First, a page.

A longtime practice by Air Force mechanics is likely the reason propeller blades on C-130 Hercules have cracked, leading to more than 100 of the aircraft being grounded in late September.
Mechanics using electric arc pens to etch numbers into the propeller barrels during inspections caused some of the issues, an Air Force spokesperson told Military.com on Wednesday. That practice was stopped several months ago.
“The process used to engrave serial numbers on the propellers caused the cracking that is being found on the C-130Hs,” Air Force spokesperson Maj. Beau Downey said in an emailed statement. “That process…was stopped about six months ago and will not be used going forward.”
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In total, 116 C-130Hs were grounded last month after a technician at Robins Air Force Base in Georgia noted a crack in a propeller barrel assembly during an engine run check.
Additional inspections showed that two other propeller assemblies also had cracks. This led to the service ordering widespread, one-time inspections on some of its older C-130H aircraft. The process to fix the propellers is complicated and will take some time.
“When the depot at Warner Robins Air Logistics Complex receives an unserviceable propeller hub and blade set from a field unit, they are inspected, overhauled, tested, and then prepared for shipment to the affected unit,” Downey said in an emailed statement. “This process involves complex inspections and repairs that cannot be accomplished at the unit level outside the depot.”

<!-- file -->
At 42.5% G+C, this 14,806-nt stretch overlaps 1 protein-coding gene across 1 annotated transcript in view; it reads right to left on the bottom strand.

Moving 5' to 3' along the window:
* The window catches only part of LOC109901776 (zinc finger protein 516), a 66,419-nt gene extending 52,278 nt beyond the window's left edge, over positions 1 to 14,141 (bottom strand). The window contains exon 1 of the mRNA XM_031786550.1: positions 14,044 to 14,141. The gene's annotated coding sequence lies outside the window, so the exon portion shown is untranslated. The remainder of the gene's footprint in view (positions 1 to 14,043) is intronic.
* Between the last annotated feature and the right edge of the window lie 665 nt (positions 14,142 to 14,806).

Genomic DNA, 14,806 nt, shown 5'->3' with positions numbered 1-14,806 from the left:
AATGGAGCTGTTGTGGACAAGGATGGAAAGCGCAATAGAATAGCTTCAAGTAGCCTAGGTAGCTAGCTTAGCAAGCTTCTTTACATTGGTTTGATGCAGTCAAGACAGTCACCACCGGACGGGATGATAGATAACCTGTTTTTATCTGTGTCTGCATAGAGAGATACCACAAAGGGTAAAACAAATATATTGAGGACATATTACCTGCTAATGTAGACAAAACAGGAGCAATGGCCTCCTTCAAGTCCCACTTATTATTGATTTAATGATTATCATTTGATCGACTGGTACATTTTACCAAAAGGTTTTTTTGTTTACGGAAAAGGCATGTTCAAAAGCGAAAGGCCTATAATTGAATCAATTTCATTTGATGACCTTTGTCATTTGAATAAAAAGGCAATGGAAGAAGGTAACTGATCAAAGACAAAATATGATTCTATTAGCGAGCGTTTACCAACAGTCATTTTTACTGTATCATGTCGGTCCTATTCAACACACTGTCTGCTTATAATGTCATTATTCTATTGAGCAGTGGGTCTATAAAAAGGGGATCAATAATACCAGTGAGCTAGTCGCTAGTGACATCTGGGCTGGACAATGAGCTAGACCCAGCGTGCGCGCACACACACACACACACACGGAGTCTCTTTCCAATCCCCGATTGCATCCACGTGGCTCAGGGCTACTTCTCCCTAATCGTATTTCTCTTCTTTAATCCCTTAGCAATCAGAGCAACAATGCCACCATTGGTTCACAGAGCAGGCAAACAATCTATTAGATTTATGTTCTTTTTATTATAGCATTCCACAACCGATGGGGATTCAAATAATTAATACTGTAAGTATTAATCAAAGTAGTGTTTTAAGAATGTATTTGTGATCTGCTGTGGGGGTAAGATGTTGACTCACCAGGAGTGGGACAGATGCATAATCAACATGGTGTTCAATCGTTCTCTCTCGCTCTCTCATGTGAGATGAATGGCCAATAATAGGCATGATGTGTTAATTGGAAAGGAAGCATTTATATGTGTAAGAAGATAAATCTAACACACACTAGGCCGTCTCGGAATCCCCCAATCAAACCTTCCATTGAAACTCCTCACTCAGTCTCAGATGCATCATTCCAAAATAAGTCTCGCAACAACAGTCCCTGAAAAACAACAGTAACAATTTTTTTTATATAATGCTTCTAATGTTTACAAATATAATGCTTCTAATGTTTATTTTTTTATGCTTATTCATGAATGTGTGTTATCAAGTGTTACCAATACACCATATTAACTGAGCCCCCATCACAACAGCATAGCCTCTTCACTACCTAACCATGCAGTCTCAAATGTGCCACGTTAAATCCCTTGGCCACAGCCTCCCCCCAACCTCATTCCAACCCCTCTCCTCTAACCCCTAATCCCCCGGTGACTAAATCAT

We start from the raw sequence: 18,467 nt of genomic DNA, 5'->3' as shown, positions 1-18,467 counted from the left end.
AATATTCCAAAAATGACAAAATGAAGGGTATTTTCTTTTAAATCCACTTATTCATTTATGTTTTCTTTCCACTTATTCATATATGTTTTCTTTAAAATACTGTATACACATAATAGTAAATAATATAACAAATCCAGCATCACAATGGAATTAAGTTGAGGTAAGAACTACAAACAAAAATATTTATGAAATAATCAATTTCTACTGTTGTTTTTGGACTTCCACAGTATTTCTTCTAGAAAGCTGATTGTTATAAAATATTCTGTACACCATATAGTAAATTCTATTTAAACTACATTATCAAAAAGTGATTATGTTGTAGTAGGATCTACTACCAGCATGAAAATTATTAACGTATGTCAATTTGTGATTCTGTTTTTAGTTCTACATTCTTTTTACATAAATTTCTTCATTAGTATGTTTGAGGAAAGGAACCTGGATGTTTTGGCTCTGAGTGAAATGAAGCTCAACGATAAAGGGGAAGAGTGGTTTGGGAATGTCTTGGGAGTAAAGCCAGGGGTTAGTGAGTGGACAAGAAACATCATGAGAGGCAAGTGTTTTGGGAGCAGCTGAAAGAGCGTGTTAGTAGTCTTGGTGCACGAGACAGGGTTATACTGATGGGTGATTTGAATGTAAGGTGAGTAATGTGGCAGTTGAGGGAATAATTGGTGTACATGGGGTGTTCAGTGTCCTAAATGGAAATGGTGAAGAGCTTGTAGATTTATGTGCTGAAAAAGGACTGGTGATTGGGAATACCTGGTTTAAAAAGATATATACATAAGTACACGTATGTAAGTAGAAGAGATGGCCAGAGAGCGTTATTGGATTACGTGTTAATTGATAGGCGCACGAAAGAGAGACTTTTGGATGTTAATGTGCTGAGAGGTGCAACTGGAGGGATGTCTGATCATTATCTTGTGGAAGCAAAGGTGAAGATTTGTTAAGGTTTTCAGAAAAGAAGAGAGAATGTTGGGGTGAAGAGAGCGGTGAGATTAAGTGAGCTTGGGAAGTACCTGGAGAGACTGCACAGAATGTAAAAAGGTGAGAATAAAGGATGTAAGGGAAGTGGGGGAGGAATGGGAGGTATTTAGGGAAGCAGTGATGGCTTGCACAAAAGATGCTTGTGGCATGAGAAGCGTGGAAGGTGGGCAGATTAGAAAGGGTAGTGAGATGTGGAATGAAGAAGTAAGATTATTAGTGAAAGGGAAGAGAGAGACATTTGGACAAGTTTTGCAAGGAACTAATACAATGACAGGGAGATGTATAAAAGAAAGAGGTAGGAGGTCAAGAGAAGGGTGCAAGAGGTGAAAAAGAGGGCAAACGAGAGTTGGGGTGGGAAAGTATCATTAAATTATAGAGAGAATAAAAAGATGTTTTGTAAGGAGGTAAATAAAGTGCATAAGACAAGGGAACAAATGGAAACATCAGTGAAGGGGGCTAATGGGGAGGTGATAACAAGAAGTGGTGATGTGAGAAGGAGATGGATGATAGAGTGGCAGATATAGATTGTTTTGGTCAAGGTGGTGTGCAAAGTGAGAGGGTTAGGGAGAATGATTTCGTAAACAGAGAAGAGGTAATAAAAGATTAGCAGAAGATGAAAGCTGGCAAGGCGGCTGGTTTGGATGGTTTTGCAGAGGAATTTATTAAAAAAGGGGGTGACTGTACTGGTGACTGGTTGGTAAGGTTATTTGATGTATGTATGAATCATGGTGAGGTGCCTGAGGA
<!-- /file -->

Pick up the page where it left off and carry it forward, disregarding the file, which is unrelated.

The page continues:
As of mid-October, two planes had returned to service. It’s not yet clear how long it will take Air Mobility Command to replace the propeller assemblies on all affected C-130Hs.
Lockheed’s C-130 Hercules has been used by the Air Force since the mid-1970s. Finding parts for older models isn’t easy, adding to the delay in getting the aircraft back in the sky.
Similar issues have popped up for C-130Hs in the past. More than 100 of the cargo aircraft were temporarily removed from service after wing cracks were discovered during routine maintenance in August 2019, Military.com previously reported.
Earlier that year, 60 C-130H Hercules aircraft were taken out of service to examine and replace engine propeller blades that inspectors deemed dangerous because they had been manufactured before 1971.
The C-130 Hercules is just the latest aircraft to be grounded by the service.
In mid-August, Air Force Special Operations Command ordered all its CV-22 Ospreys to stop flying after recording four hard clutch engagements since 2017, an issue in which power surges into one of the two engines on the aircraft. None of those incidents happened in combat, and none was fatal.
By September, the Ospreys were cleared to fly again, but the root problem still hasn’t been identified.
In late July, Air Combat Command grounded its fleet of F-35A Lightning II jets, and the 19th Air Force’s Air Education and Training Command stopped flying nearly 300 of its T-38 Talon and T-6 Texan II training planes over concerns about their ejection seats after a recall was issued on a part.
By mid-August, the F-35s and training planes were back in the air.
— Thomas Novelly can be reached at email@example.com. Follow him on Twitter @TomNovelly.
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